Grigg Family Tree

Sir-Edward William Macleay  Grigg

Sir-Edward William Macleay Grigg

Male 1879 - 1st December,1955  (75 years)

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  • Name Sir-Edward William Macleay Grigg 
    Born 8 Sep 1879  Madras, India Find all individuals with events at this location 
    Gender Male 
    Occupation Gov. & Commander in Chief,Kenya 
    Died 1st December,1955  Sodbury Gloustershire,England Find all individuals with events at this location 
    Person ID I98  griggfamilytree
    Last Modified 8 Aug 2015 

    Father Henry Bidewell Grigg,   b. 7 Jun 1841, Theberton, Suffock Find all individuals with events at this location,   d. 5 Apr 1895, Cochin-Madras India Find all individuals with events at this location  (Age 53 years) 
    Mother Elizabeth Louisa Deas-Thomson,   b. Nov 1836, Sydney, New South Wales, Australia Find all individuals with events at this location,   d. 1 Jan 1920, Eton Buckinghamshire,England Find all individuals with events at this location  (Age ~ 83 years) 
    Married 30 Nov 1870  Ootacamund,Madras,Indea Find all individuals with events at this location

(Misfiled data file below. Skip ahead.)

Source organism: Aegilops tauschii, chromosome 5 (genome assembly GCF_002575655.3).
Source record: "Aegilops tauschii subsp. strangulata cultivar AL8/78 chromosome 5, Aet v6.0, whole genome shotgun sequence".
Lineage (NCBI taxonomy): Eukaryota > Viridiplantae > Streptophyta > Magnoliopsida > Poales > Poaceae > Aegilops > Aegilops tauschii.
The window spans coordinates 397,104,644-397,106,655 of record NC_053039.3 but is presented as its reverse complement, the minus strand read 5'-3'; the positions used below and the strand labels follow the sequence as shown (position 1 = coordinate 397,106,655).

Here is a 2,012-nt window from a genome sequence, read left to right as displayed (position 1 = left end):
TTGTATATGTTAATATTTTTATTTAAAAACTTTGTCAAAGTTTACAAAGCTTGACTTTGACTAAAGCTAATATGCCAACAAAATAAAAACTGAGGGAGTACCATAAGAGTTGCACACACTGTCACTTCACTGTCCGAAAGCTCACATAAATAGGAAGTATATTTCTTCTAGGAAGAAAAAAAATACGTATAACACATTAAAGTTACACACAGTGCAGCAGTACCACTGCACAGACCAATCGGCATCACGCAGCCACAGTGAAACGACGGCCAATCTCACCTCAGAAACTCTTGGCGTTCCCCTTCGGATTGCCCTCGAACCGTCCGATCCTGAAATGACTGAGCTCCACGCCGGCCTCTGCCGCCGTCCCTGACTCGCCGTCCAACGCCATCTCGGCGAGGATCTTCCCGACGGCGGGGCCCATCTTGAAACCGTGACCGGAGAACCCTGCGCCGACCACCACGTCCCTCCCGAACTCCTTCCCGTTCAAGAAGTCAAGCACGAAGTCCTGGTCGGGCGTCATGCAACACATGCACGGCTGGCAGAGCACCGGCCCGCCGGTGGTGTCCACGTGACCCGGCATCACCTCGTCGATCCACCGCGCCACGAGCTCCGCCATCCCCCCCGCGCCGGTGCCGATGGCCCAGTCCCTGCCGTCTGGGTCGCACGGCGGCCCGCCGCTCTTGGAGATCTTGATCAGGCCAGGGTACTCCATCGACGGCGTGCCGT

Family ID F54  Group Sheet

    Family Hon.Joan Alice Katherine Dickson Poynder 
    +1. John Edward Poynder Grigg,   b. 15 Apr 1924,   d. 31 Dec 2001, London U.K. Find all individuals with events at this location  (Age 77 years)
     2. Hon Anabel Desiree Grigg
    +3. Hon Anthony Ulick David Douglas Grigg
    Last Modified 8 May 2014 
    Family ID F55  Group Sheet

  • Photos

    Edward William McLeay Grigg
    Edward William McLeay Grigg
    Sir Edward Grigg
    Sir Edward Grigg
    Sir Edward
    Sir Edward

  • Notes 
    • The wedding was a grand event with many distinquished guests including
      The Prince of Wales,Lady Patricia Ramsey,the Spanish Ambassador and
      Mne Merry del Val, the Polish Minister, Prince Obolensky,the Marquess
      of Carmarthen,the Dowager Marchioness of Tweeddale,Earl and Countess
      Beatty,Miss Field,The Earl and Countess of Cromer,the Countess of
      Derby,Lady Victoria Bullock,the Countess of Dunmore,Earl and Countess
      of Buxton,Cora Countess of Stratford,The Spanish Ambassador,Duke and
      Duchess of Rutland ,the Earl and Countess Buxton, Earl and Countess of
      Derby, Lady Geraldine Churchill , LLyod George and his wife and
      another 200 Lords and Lady's.
      The bridal gown was ivory chiffon velvet with long white and silver